When the EU met last month to hammer out the details of its new energy governance bill, there was a palpable shift in the negotiating dynamics. Spain – which had previously pushed back against the most ambitious renewable energy targets – was advocating alongside Germany, France and Portugal, for a 2030 renewable energy target of 35 percent. In the end, EU Member States agreed on 32%, but Spain’s volte-face did not go unnoticed.
The country’s new government is just over a month old, has a small minority of seats and only two years until the next election. This means there is both limited time and scope for the government to make its mark. Yet, that hasn’t held back Prime Minister Pedro Sánchez’s ambitions. In addition to the symbolic decision to appoint a female majority cabinet, Sánchez merged the former Ministries of Energy and Environment into the Ministry for Ecological Transition and appointed a well-known environmental activist, Teresa Ribera, as its head.
The creation of a new ministry signalled that Spain would no longer compartmentalise energy and environmental policy. Previously, the Ministries of Energy and the Environment had found themselves at loggerheads over climate change policies. This created a strange dynamic, given that the EU Commissioner for Climate Action and Energy, Miguel Arias Cañete, is Spanish. With this ministerial change, Spain is now well positioned to take on a proactive leadership role in EU environmental policy.
While symbols are meaningful, Spain is backing them up with substantive policy changes, too. In addition to its support for a higher renewable energy target, Teresa Ribera announced that the government will scrap the contentious sun-tax. The levy, which was introduced by the Rajoy government in 2015, was imposed on all self-consumption PV systems of more than 10 kW. What’s more, citizens who installed solar panels and produced excess energy were prohibited from selling that electricity. As a result, sun-drenched Spain saw the potential growth of its solar power stymied by the policy. This decision is indeed a welcome change in both the environmental sphere as well as that of the economy.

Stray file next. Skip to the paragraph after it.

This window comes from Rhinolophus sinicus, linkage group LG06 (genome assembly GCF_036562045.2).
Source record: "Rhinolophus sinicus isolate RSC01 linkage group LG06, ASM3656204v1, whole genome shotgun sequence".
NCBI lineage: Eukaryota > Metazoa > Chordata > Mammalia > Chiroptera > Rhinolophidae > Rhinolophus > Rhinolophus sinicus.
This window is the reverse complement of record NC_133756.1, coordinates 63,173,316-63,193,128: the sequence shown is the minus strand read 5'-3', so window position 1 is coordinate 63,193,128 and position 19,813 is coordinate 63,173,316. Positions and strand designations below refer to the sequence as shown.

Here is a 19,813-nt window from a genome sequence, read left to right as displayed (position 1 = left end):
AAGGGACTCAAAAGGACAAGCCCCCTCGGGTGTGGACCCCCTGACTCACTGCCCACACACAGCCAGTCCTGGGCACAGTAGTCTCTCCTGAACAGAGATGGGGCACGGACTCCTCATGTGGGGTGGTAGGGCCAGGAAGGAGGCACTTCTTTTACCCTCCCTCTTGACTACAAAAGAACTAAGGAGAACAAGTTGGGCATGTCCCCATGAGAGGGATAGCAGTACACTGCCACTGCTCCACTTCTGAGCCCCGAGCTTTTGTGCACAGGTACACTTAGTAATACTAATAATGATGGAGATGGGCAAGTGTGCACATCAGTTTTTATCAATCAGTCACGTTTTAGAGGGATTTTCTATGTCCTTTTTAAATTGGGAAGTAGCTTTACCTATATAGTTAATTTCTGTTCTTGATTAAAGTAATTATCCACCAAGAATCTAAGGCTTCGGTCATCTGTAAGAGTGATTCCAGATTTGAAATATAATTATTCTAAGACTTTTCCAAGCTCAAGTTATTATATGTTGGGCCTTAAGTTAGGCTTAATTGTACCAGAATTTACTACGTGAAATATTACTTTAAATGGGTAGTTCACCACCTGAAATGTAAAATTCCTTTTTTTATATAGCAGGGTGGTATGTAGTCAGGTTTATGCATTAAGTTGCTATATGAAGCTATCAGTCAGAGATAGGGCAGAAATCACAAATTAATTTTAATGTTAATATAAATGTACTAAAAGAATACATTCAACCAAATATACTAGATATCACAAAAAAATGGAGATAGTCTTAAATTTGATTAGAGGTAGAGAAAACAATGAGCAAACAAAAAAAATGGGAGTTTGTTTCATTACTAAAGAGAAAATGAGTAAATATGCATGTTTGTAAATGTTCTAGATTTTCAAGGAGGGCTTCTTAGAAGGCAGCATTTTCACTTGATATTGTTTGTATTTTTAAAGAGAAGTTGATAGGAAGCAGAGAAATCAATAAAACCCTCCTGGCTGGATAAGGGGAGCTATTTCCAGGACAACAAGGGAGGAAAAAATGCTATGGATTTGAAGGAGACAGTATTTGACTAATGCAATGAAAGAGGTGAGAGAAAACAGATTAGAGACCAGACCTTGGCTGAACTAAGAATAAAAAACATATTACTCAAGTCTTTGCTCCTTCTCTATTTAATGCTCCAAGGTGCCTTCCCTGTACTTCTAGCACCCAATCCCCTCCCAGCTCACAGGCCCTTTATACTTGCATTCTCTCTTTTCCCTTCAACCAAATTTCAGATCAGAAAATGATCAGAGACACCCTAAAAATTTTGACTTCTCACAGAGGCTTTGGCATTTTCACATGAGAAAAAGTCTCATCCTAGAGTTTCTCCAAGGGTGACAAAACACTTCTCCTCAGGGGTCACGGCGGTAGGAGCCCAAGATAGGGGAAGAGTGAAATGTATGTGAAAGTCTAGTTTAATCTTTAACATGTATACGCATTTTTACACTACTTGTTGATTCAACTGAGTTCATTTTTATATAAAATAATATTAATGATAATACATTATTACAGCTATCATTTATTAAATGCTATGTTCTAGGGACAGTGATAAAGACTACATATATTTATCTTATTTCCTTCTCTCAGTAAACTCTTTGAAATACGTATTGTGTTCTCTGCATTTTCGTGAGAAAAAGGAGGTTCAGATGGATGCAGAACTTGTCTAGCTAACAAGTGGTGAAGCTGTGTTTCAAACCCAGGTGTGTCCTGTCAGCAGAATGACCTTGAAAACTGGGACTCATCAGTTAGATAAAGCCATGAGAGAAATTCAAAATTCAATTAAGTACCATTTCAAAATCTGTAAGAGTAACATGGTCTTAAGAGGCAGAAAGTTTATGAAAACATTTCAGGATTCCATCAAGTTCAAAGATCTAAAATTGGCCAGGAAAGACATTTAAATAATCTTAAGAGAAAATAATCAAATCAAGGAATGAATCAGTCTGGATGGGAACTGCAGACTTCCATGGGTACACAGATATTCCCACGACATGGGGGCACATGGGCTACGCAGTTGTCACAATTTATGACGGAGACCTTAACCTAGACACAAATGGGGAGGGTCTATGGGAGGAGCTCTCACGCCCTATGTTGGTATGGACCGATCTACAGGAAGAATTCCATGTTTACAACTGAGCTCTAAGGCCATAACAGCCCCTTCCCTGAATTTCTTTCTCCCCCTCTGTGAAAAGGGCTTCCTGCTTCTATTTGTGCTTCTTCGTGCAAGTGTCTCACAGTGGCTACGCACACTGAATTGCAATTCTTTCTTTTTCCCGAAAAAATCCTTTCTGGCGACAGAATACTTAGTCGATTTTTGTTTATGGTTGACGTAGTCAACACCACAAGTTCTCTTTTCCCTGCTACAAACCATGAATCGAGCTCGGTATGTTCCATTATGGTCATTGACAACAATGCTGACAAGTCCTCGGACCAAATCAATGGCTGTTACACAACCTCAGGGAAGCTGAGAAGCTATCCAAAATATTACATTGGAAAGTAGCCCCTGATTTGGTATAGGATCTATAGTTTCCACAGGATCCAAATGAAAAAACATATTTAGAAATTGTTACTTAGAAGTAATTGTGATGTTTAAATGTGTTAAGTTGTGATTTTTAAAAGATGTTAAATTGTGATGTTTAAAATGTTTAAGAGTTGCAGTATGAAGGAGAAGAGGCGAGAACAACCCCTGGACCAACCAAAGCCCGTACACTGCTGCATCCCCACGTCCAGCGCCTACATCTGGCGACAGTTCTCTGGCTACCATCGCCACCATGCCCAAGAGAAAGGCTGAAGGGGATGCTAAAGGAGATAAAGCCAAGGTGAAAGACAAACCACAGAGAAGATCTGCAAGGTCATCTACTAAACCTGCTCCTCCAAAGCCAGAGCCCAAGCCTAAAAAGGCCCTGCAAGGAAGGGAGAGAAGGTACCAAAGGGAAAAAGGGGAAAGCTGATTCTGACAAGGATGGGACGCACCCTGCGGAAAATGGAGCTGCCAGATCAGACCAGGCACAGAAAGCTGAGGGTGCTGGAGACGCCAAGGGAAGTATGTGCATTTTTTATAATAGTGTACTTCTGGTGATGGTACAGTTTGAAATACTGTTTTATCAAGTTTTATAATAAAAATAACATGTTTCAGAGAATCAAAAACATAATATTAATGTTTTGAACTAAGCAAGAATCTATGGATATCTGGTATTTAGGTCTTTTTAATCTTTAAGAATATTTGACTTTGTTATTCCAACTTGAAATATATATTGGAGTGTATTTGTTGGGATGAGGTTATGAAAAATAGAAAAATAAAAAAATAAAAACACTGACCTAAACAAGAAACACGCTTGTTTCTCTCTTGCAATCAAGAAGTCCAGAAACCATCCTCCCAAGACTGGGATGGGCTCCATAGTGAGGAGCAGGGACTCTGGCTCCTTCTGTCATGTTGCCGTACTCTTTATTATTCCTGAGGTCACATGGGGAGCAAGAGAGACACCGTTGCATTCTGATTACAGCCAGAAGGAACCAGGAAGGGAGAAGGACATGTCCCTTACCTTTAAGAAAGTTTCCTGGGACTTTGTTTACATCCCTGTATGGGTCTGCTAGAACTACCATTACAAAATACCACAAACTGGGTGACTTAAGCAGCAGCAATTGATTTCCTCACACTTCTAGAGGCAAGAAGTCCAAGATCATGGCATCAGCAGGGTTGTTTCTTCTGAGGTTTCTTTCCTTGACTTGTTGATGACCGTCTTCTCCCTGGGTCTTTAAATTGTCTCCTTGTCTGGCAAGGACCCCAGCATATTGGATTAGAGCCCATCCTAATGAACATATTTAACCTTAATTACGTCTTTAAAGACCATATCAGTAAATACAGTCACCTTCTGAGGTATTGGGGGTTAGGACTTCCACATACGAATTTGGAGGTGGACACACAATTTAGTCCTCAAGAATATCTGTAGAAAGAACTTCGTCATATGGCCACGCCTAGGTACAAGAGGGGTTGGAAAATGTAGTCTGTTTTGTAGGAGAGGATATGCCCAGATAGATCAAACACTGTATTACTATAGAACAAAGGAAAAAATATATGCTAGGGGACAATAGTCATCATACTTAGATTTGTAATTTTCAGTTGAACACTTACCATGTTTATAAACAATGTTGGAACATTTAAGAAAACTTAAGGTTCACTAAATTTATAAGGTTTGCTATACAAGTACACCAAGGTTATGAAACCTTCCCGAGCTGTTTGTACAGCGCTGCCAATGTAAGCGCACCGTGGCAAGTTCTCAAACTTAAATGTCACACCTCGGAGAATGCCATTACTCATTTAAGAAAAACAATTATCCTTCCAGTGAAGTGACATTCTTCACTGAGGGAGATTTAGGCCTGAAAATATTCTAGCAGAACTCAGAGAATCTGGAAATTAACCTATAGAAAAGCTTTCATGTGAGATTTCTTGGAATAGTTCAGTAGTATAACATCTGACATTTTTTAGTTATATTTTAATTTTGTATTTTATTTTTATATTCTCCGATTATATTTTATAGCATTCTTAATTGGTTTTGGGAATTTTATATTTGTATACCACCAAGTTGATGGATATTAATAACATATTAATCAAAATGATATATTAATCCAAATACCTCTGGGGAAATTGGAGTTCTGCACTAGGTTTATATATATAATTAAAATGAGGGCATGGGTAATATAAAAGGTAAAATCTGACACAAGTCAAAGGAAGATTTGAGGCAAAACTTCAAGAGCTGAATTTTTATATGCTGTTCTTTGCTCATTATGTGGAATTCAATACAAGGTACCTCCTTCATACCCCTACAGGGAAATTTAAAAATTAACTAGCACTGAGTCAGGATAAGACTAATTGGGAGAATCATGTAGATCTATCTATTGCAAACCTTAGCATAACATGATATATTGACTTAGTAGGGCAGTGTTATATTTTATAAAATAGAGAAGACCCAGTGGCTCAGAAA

One of the most contentious environmental policy issues in Spain relates to coal-powered plants. Under the Rajoy government, considerable political capital was spent trying to prop up the country’s coal industry, a policy that diverged from trends seen in other South EU states such as France, Italy and Portugal. Last November, Spain issued a royal decree that enabled the government to veto the closure of a power plant if its operation was deemed necessary for the country’s energy security, economic reasons, or energy-planning. The law was introduced at a time when a large Spanish utility firm, Iberdrola, sought to close its last two coal plants. It was, thus, interpreted by many as an attempt by the government to thwart these particular closures.
While Spain’s energy regulator, Comisión Nacional de Mercados y la Competencia (CNMC), eventually ruled that the retirement of Spain’s coal plants did not constitute an energy security risk, the episode highlighted the previous administration’s less assertive approach towards climate change action.
In contrast, following her appointment as Minister for Ecological Transition, Ribera stated, “I don’t believe coal has much future.” This statement is in line with a document issued by Spain’s Socialist Party (PSOE) last March. Specifically, it proposed closing all of Spain’s coal plants by 2025, something several of Spain’s neighbours have already committed to. While the new government has yet to issue a specific plan relating to these closures, it is nonetheless expected to take a much more aggressive stance on coal than the previous administration.
The crafting of a Climate Change and Energy Transition Bill is a top priority for Spain’s government. In an interview with El País last week, Ribera stated “We will send to Parliament before the end of the year a law whose first draft I would like to announce before August 1.” This bill should elucidate the specific policies and programmes the government will use to achieve its climate change goals. Some of the proposed measures being considered include the prohibition of fracking, the creation of a Green Fund to facilitate investment into sustainable and energy efficient ventures, and the modification of public procurement laws that require contractors to meet certain environmental thresholds.
The new Spanish government may not have much room to manoeuvre, but as its commitment to climate change shows, this fact isn’t stopping it from making the most of its ability to shape both Spanish and EU-level policy.